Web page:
How can you use data to demonstrate value to your landlords? How can you use this data to improve your performance further? You can monitor and analyse any information you gather to make intelligent and informed decisions, and more easily convince landlords why they should choose your agency.
Many organisations in the property industry release their research on market trends, such as in Goodlord’s monthly Rental Index. You can use this as a point of comparison against your own activities – are you above or below the market averages in your local area?
You can often gain insights through your cloud-based suppliers, based on your use of their platforms. Using data from your suppliers can also put the GDPR onus on their shoulders, as the controller of the data, leaving you free to simply learn from the information available. Reapit, for example, offers reporting tools and management dashboards to analyse agency performance. Goodlord can show your agency’s referencing stats, tenant demographics, business performance, and much more, so you can keep track of the productivity of your teams and see how your agency compares to the local competition.
Having this knowledge will make conversations with your landlords easier, giving you an air of authority when you show that you’ve thoroughly researched the market. So, what data and insights should you highlight in your conversations, to show the value you bring to landlords?
Do you know what the average rent is in your local area – and whether it’s trending up or down? You don’t want to price your landlords’ properties out of the market.
Alongside offering advice on the best rates for your landlord’s property, if you know the average prices you achieve you may be able to set this up as a point of differentiation. Do you regularly outsell your competitors on the market on rent prices? Get that front and centre in your conversations.
2) Void periods and contract length
What’s the average void period in your area, or nationwide? How does that compare to your own void periods? Are you keeping them below average? It’s easy to present the stats as they are now. Take things to the next level by explaining what you’ve done to improve your landlords’ bottom lines by decreasing those voids.
Do you know your tenants’ average contract lengths? Longer contracts mean less void time for your landlords. Combined with your stats for average void periods, you can build yourself a strong case around the occupancy rates you can offer potential customers.
3) Renewal rates
What are your agency’s average renewal rates? If they’re high, this can demonstrate the strength of your property management services. Do you let your tenants’ contracts roll to periodic on renewal, or set another fixed term? Fixed terms will obviously leave less to chance, giving you a time frame to work to and, again, help reduce void periods. Share with your landlords your success at converting to fixed-term contracts to keep tenants in their properties for longer.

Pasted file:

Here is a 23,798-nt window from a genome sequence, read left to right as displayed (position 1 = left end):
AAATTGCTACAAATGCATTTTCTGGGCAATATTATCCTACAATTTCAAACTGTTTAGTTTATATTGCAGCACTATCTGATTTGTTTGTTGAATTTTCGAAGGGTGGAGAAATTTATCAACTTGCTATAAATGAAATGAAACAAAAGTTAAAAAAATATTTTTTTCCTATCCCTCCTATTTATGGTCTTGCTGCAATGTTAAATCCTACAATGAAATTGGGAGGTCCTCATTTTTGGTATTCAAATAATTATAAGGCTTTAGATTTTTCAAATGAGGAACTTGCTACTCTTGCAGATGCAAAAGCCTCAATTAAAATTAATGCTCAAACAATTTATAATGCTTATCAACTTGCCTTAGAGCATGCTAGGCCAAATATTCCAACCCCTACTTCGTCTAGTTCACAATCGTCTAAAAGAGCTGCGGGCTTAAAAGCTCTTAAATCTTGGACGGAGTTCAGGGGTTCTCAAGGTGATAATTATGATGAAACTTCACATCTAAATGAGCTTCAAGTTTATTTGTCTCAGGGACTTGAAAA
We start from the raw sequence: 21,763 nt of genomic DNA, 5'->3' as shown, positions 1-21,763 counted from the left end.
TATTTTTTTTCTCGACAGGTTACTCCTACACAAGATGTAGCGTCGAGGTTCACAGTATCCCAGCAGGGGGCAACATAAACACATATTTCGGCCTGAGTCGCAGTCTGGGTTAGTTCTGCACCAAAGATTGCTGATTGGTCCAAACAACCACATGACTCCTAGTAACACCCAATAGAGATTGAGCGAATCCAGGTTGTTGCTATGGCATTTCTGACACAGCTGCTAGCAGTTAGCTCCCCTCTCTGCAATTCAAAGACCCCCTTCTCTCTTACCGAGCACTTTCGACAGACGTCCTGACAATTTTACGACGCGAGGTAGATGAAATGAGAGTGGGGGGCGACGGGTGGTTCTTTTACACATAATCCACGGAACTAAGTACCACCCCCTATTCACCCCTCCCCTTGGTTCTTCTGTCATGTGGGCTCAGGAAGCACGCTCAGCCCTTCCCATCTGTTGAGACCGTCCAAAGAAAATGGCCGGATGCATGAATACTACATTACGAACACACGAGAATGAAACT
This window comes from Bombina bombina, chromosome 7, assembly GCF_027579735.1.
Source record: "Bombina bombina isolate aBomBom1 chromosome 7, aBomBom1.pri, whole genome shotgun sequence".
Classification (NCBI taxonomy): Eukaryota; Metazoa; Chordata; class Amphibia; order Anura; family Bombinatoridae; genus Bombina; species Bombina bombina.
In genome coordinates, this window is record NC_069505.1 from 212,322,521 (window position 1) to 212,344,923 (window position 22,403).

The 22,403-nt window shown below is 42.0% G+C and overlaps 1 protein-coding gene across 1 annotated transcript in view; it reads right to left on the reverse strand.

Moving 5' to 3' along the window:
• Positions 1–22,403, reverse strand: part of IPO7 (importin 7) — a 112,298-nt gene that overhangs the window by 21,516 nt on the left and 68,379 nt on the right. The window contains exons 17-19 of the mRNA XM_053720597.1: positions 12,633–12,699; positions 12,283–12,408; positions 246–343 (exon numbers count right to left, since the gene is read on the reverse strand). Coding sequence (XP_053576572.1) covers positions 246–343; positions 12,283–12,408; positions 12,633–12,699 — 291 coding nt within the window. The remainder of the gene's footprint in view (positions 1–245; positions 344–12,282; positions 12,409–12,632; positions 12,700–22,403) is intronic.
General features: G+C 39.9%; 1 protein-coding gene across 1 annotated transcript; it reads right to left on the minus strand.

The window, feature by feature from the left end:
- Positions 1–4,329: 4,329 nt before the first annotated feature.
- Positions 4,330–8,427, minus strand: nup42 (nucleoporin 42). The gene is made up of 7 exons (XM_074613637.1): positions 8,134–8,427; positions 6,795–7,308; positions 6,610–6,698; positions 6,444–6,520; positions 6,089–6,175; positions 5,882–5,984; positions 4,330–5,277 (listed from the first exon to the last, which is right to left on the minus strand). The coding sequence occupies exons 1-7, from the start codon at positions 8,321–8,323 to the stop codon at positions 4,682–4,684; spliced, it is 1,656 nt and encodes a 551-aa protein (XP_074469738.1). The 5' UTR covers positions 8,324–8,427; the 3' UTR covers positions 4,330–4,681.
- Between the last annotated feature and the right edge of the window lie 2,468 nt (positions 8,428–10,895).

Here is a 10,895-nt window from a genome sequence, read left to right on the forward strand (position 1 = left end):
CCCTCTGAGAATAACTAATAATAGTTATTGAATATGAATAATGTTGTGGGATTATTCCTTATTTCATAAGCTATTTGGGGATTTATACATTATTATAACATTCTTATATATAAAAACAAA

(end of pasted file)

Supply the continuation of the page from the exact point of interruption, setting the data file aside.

4) Tenancy completion time
How long does it take for you to get your tenants through the process, from offer letter to move in? If you can quantify it, highlight it. Spotlight it against the standard void period, to show how you use this process to limit the length of time your landlord’s property lies empty.
5) Average tenant demographics
If you want to show your landlords that you’re the right agent for them, show that you have a deep understanding of the average tenant that you work with and what they like – especially if your main tenant demographic is a good fit for what your landlord’s looking for.
6) Constant improvement
Once you’ve shown that you know your stuff, demonstrate that you are always looking to take things a step further, to improve your performance. If you rest on your laurels thinking your stats show your level of competence, think again – it’s how you use these to improve that will make you stand out.
Knowing how your agency is performing at each step of the way will help you make small adjustments to your processes so you can get more out of your team and branches. Where does your team lose interested parties? Do you need to work on your talk track to help make tenants feel comfortable, to help them buy into you – the agent – as well as the property itself?
However, you keep track of your activities, all data should be closely monitored to see if any trends emerge, either at the market level or for your performance. Are you performing as expected year on year? Month on month? Should you be trying new tactics to boost your performance?
You never know what your competitor down the road is working on in the background, ready to disrupt your plans. Make sure you’re always aware of where you can improve, make the necessary adjustments – and keep your landlords in the loop so they know how you’re keeping their needs front of mind by improving your service and results.